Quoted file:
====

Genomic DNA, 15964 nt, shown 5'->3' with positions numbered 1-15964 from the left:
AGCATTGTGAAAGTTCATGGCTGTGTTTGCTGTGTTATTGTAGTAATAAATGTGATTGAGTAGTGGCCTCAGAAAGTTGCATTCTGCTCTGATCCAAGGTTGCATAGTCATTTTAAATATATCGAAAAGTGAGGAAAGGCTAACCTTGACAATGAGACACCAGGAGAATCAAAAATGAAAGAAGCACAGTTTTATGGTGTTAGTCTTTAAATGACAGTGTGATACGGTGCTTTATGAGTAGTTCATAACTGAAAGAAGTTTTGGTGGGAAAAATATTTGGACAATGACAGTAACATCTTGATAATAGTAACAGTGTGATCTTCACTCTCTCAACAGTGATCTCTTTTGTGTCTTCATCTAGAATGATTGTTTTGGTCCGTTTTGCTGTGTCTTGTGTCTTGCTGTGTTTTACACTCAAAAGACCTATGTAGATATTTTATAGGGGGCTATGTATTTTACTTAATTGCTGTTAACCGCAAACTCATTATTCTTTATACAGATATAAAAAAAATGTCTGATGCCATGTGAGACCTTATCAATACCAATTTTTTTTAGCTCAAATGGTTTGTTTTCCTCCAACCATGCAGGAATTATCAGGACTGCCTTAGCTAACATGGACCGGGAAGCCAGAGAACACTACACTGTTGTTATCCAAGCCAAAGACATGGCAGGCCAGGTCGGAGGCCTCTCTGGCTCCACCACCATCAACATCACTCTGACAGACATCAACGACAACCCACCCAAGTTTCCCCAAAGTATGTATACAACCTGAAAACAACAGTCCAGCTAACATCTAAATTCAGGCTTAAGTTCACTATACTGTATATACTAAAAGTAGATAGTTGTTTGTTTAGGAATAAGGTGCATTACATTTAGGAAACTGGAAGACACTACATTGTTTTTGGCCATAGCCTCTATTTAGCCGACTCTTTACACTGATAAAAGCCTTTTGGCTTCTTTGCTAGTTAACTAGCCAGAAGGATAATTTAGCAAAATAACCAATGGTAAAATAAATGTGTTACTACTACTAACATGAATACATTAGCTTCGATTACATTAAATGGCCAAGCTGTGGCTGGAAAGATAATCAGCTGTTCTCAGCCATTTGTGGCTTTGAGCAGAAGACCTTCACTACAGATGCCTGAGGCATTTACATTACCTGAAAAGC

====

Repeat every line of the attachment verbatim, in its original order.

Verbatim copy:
Genomic DNA, 15964 nt, shown 5'->3' with positions numbered 1-15964 from the left:
AGCATTGTGAAAGTTCATGGCTGTGTTTGCTGTGTTATTGTAGTAATAAATGTGATTGAGTAGTGGCCTCAGAAAGTTGCATTCTGCTCTGATCCAAGGTTGCATAGTCATTTTAAATATATCGAAAAGTGAGGAAAGGCTAACCTTGACAATGAGACACCAGGAGAATCAAAAATGAAAGAAGCACAGTTTTATGGTGTTAGTCTTTAAATGACAGTGTGATACGGTGCTTTATGAGTAGTTCATAACTGAAAGAAGTTTTGGTGGGAAAAATATTTGGACAATGACAGTAACATCTTGATAATAGTAACAGTGTGATCTTCACTCTCTCAACAGTGATCTCTTTTGTGTCTTCATCTAGAATGATTGTTTTGGTCCGTTTTGCTGTGTCTTGTGTCTTGCTGTGTTTTACACTCAAAAGACCTATGTAGATATTTTATAGGGGGCTATGTATTTTACTTAATTGCTGTTAACCGCAAACTCATTATTCTTTATACAGATATAAAAAAAATGTCTGATGCCATGTGAGACCTTATCAATACCAATTTTTTTTAGCTCAAATGGTTTGTTTTCCTCCAACCATGCAGGAATTATCAGGACTGCCTTAGCTAACATGGACCGGGAAGCCAGAGAACACTACACTGTTGTTATCCAAGCCAAAGACATGGCAGGCCAGGTCGGAGGCCTCTCTGGCTCCACCACCATCAACATCACTCTGACAGACATCAACGACAACCCACCCAAGTTTCCCCAAAGTATGTATACAACCTGAAAACAACAGTCCAGCTAACATCTAAATTCAGGCTTAAGTTCACTATACTGTATATACTAAAAGTAGATAGTTGTTTGTTTAGGAATAAGGTGCATTACATTTAGGAAACTGGAAGACACTACATTGTTTTTGGCCATAGCCTCTATTTAGCCGACTCTTTACACTGATAAAAGCCTTTTGGCTTCTTTGCTAGTTAACTAGCCAGAAGGATAATTTAGCAAAATAACCAATGGTAAAATAAATGTGTTACTACTACTAACATGAATACATTAGCTTCGATTACATTAAATGGCCAAGCTGTGGCTGGAAAGATAATCAGCTGTTCTCAGCCATTTGTGGCTTTGAGCAGAAGACCTTCACTACAGATGCCTGAGGCATTTACATTACCTGAAAAGC